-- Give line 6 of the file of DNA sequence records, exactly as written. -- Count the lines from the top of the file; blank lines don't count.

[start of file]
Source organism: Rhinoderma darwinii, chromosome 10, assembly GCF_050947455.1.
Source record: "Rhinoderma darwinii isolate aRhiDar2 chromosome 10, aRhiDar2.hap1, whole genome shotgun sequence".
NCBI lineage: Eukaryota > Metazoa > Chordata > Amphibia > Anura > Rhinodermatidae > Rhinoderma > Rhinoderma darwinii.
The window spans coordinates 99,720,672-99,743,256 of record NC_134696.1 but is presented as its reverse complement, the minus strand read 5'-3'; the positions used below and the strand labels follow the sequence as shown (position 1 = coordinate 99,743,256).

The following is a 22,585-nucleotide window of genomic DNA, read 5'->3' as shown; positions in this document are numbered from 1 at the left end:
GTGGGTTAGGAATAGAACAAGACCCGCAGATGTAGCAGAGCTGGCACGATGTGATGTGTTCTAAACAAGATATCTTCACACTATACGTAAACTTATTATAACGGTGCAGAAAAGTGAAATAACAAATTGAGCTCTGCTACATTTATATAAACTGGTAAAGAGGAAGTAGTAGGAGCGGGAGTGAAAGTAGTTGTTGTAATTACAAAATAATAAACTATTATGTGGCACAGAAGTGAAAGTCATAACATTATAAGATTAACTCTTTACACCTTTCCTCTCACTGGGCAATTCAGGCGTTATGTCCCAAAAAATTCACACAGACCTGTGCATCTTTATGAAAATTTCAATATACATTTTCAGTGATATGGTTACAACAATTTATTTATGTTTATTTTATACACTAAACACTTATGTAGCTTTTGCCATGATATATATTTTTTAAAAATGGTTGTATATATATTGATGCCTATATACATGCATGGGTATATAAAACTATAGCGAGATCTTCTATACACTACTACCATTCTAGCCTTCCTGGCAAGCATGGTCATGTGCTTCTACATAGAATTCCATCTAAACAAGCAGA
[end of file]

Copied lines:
GTGGGTTAGGAATAGAACAAGACCCGCAGATGTAGCAGAGCTGGCACGATGTGATGTGTTCTAAACAAGATATCTTCACACTATACGTAAACTTATTATAACGGTGCAGAAAAGTGAAATAACAAATTGAGCTCTGCTACATTTATATAAACTGGTAAAGAGGAAGTAGTAGGAGCGGGAGTGAAAGTAGTTGTTGTAATTACAAAATAATAAACTATTATGTGGCACAGAAGTGAAAGTCATAACATTATAAGATTAACTCTTTACACCTTTCCTCTCACTGGGCAATTCAGGCGTTATGTCCCAAAAAATTCACACAGACCTGTGCATCTTTATGAAAATTTCAATATACATTTTCAGTGATATGGTTACAACAATTTATTTATGTTTATTTTATACACTAAACACTTATGTAGCTTTTGCCATGATATATATTTTTTAAAAATGGTTGTATATATATTGATGCCTATATACATGCATGGGTATATAAAACTATAGCGAGATCTTCTATACACTACTACCATTCTAGCCTTCCTGGCAAGCATGGTCATGTGCTTCTACATAGAATTCCATCTAAACAAGCAGA